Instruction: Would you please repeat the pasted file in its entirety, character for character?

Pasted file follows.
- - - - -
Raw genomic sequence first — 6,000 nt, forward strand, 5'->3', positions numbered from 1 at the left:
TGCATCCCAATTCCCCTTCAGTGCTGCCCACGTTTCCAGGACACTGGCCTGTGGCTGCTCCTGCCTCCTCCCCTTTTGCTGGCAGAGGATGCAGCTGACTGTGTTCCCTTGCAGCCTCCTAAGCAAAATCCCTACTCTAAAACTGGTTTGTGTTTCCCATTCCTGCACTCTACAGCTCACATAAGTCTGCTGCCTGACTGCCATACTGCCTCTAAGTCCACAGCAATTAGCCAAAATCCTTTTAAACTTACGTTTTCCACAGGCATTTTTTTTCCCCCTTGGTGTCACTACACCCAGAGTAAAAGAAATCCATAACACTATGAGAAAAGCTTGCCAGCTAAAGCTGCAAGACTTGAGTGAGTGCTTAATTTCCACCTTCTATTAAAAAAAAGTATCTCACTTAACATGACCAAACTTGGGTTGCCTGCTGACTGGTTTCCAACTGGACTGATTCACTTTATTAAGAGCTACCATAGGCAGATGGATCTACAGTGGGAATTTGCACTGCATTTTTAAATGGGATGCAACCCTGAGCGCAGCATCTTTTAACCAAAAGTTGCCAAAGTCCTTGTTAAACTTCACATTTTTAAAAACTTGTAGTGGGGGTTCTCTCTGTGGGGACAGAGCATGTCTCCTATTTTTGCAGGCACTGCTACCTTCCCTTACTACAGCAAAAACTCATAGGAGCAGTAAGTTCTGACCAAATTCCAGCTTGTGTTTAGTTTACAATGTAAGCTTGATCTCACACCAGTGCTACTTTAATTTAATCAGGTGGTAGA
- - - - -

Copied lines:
Raw genomic sequence first — 6,000 nt, forward strand, 5'->3', positions numbered from 1 at the left:
TGCATCCCAATTCCCCTTCAGTGCTGCCCACGTTTCCAGGACACTGGCCTGTGGCTGCTCCTGCCTCCTCCCCTTTTGCTGGCAGAGGATGCAGCTGACTGTGTTCCCTTGCAGCCTCCTAAGCAAAATCCCTACTCTAAAACTGGTTTGTGTTTCCCATTCCTGCACTCTACAGCTCACATAAGTCTGCTGCCTGACTGCCATACTGCCTCTAAGTCCACAGCAATTAGCCAAAATCCTTTTAAACTTACGTTTTCCACAGGCATTTTTTTTCCCCCTTGGTGTCACTACACCCAGAGTAAAAGAAATCCATAACACTATGAGAAAAGCTTGCCAGCTAAAGCTGCAAGACTTGAGTGAGTGCTTAATTTCCACCTTCTATTAAAAAAAAGTATCTCACTTAACATGACCAAACTTGGGTTGCCTGCTGACTGGTTTCCAACTGGACTGATTCACTTTATTAAGAGCTACCATAGGCAGATGGATCTACAGTGGGAATTTGCACTGCATTTTTAAATGGGATGCAACCCTGAGCGCAGCATCTTTTAACCAAAAGTTGCCAAAGTCCTTGTTAAACTTCACATTTTTAAAAACTTGTAGTGGGGGTTCTCTCTGTGGGGACAGAGCATGTCTCCTATTTTTGCAGGCACTGCTACCTTCCCTTACTACAGCAAAAACTCATAGGAGCAGTAAGTTCTGACCAAATTCCAGCTTGTGTTTAGTTTACAATGTAAGCTTGATCTCACACCAGTGCTACTTTAATTTAATCAGGTGGTAGA